Personally, I have never considered myself to be a "makeup collector," and I like for everything in my collection to have a place and purpose. I am not passing judgement on people who do collect makeup because everyone is different. But for me, buying the Venus 3 palette "because I want to have the entire Venus collection" is not a good enough reason to spend upwards of $40 on eyeshadows I already own.  

If you're interested in this color scheme, I would recommend taking a look at Coloured Raine Queen of Hearts instead. Queen of Hearts is a more inclusive palette, and it can create a multitude of looks. I own Queen of Hearts, in addition to a slew of other palettes and single shadows, so there is absolutely no reason for me to buy Venus 3. I was disappointed to see that Lime Crime didn't bring anything new or innovative to the table with this product, and I'm not personally too excited to see a collection of colors that I've seen done again and again in the past year. 

There's nothing drawing me to the Venus 3 palette, and there is not a single shade in it that I don't already own a few times over. I don't need this palette, so I won't be buying. 

Thursday, April 12, 2018

What I'm not Buying: KKW Beauty X Mario Palette

Following in the footsteps of her younger sister, Kim Kardasian started her own makeup brand, and she recently teamed up with her makeup artist to produce a neutral eyeshadow palette with a blue shadow. 

And I won't be buying. 

I'm sorry that I have been absent on the blog for a while. I've been incredibly busy with several projects (including for the blog), and, frankly, there weren't many new items released that were too hyped or that I personally felt excited about. 

And then I learned of the KKW Beauty X Mario Palette. 

Now, there are two very big reasons that this is a hyped palette that sold out very fast:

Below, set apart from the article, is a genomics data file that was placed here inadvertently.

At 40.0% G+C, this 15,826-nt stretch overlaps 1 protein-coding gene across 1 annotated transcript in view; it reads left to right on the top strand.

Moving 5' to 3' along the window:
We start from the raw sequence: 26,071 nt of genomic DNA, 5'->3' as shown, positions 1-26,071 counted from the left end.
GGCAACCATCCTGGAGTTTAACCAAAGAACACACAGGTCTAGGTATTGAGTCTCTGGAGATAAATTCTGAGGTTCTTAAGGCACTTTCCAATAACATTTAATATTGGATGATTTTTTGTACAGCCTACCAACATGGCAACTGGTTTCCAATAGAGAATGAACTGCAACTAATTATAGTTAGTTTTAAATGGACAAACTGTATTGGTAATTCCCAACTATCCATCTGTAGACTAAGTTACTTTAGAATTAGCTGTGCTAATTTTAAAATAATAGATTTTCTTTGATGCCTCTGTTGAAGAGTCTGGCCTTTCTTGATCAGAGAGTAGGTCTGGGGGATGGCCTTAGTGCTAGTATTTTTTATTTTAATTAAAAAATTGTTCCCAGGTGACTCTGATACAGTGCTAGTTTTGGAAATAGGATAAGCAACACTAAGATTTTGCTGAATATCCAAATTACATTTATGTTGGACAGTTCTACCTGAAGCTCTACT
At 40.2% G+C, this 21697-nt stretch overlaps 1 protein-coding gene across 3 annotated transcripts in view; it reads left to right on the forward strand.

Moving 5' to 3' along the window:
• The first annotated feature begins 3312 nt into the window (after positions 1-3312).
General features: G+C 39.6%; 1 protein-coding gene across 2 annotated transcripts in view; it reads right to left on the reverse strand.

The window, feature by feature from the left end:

1. It has Kim Kardashian's name on it
  2. It has Mario Dedivanovic's name on it. 

That's it. 

If you don't know, Mario Dedivanovic is Kim Kardashian's longtime makeup artist, and a few years ago, he collaborated with Anastasia Beverly Hills on the Master Palette by Mario. KKW Beauty claims that with this palette, you will be able to create any of Kim Kardashian's makeup looks. Naturally, young Kim Kardashian fans are probably very interested in this palette because they want to look like Kim and now think they actually can as long as they buy this collection of incredibly neutral shadows. 

So, I'm just going to say it: there is absolutely nothing special about this palette, except for the fact that it has those two names attached to it. 

Let's look at it:

This is, without question, one of the most boring palettes I have seen in a long time. It is a collection of beiges and brows with a blue and a color that can lean berry or brown. If you remove those two shadows, you've got a very basic beginner's palette. 

Let's break down each shade. There is:
  • A shimmery white
  • A matte cream
  • A shimmery champagne
  • A matte terracotta 
  • A matte warm brown
  • A shimmery berry
  • A shimmery white gold
  • A shimmery blue
  • A matte deep brown
  • A shimmery yellow gold/bronze

Let's look at the colors as pigments:

And as single shadows:

I would encourage everyone to look at these shadows and ask yourself if you would buy each one individually as a single. If you wouldn't because you know you already have those shadows already, you absolutely don't need to buy the entire palette. And if you wouldn't because some of the shadows just aren't all that interesting to you, then you don't need to buy the entire palette. 

When I think about these shadows in relation to what is in my own collection, I would not buy any of them. Not even one. Because I have every single one of these shadows at least five times over, if not more. And if I owned absolutely zero eyeshadow, I still would only buy: